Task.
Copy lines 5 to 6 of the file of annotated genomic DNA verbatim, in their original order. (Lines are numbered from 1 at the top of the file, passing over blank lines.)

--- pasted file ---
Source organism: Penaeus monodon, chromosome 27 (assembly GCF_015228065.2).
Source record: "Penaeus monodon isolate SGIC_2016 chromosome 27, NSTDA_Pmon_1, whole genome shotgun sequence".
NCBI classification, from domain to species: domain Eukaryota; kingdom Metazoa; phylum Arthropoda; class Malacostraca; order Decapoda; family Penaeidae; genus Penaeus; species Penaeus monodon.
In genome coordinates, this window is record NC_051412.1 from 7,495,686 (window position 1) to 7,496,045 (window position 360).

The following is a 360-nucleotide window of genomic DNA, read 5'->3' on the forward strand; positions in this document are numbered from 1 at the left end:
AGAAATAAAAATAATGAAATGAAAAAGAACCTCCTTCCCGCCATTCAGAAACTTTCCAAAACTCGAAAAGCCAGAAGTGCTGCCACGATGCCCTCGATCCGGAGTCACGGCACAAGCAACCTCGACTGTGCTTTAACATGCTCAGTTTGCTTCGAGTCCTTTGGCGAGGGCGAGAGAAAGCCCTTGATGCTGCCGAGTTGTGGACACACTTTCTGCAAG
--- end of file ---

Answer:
The following is a 360-nucleotide window of genomic DNA, read 5'->3' on the forward strand; positions in this document are numbered from 1 at the left end:
AGAAATAAAAATAATGAAATGAAAAAGAACCTCCTTCCCGCCATTCAGAAACTTTCCAAAACTCGAAAAGCCAGAAGTGCTGCCACGATGCCCTCGATCCGGAGTCACGGCACAAGCAACCTCGACTGTGCTTTAACATGCTCAGTTTGCTTCGAGTCCTTTGGCGAGGGCGAGAGAAAGCCCTTGATGCTGCCGAGTTGTGGACACACTTTCTGCAAG